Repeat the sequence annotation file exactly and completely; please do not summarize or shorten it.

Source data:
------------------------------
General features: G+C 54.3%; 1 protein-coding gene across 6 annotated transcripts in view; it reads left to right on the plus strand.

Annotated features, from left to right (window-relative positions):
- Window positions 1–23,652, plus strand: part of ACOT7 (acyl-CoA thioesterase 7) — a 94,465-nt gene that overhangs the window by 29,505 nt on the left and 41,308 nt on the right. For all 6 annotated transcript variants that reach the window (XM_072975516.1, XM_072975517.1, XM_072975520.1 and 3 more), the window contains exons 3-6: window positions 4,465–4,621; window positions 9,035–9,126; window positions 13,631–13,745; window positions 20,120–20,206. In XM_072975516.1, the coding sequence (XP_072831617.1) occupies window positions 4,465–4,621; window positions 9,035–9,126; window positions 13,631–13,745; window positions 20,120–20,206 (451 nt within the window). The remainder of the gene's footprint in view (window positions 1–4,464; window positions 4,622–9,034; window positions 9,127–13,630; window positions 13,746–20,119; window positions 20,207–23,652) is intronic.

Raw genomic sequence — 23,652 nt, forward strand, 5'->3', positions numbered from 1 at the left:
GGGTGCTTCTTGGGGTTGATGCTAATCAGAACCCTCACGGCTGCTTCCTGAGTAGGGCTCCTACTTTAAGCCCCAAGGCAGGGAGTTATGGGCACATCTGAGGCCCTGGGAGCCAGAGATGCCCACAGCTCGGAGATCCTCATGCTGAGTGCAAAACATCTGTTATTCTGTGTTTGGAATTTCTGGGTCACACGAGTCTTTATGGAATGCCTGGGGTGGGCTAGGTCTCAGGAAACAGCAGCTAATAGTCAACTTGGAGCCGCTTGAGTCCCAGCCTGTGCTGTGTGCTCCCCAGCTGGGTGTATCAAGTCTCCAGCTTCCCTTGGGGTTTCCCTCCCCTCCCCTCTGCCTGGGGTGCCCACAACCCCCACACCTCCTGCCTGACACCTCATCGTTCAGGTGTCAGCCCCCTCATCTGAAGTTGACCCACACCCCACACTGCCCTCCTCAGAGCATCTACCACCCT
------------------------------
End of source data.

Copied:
General features: G+C 54.3%; 1 protein-coding gene across 6 annotated transcripts in view; it reads left to right on the plus strand.

Annotated features, from left to right (window-relative positions):
- Window positions 1–23,652, plus strand: part of ACOT7 (acyl-CoA thioesterase 7) — a 94,465-nt gene that overhangs the window by 29,505 nt on the left and 41,308 nt on the right. For all 6 annotated transcript variants that reach the window (XM_072975516.1, XM_072975517.1, XM_072975520.1 and 3 more), the window contains exons 3-6: window positions 4,465–4,621; window positions 9,035–9,126; window positions 13,631–13,745; window positions 20,120–20,206. In XM_072975516.1, the coding sequence (XP_072831617.1) occupies window positions 4,465–4,621; window positions 9,035–9,126; window positions 13,631–13,745; window positions 20,120–20,206 (451 nt within the window). The remainder of the gene's footprint in view (window positions 1–4,464; window positions 4,622–9,034; window positions 9,127–13,630; window positions 13,746–20,119; window positions 20,207–23,652) is intronic.

Raw genomic sequence — 23,652 nt, forward strand, 5'->3', positions numbered from 1 at the left:
GGGTGCTTCTTGGGGTTGATGCTAATCAGAACCCTCACGGCTGCTTCCTGAGTAGGGCTCCTACTTTAAGCCCCAAGGCAGGGAGTTATGGGCACATCTGAGGCCCTGGGAGCCAGAGATGCCCACAGCTCGGAGATCCTCATGCTGAGTGCAAAACATCTGTTATTCTGTGTTTGGAATTTCTGGGTCACACGAGTCTTTATGGAATGCCTGGGGTGGGCTAGGTCTCAGGAAACAGCAGCTAATAGTCAACTTGGAGCCGCTTGAGTCCCAGCCTGTGCTGTGTGCTCCCCAGCTGGGTGTATCAAGTCTCCAGCTTCCCTTGGGGTTTCCCTCCCCTCCCCTCTGCCTGGGGTGCCCACAACCCCCACACCTCCTGCCTGACACCTCATCGTTCAGGTGTCAGCCCCCTCATCTGAAGTTGACCCACACCCCACACTGCCCTCCTCAGAGCATCTACCACCCT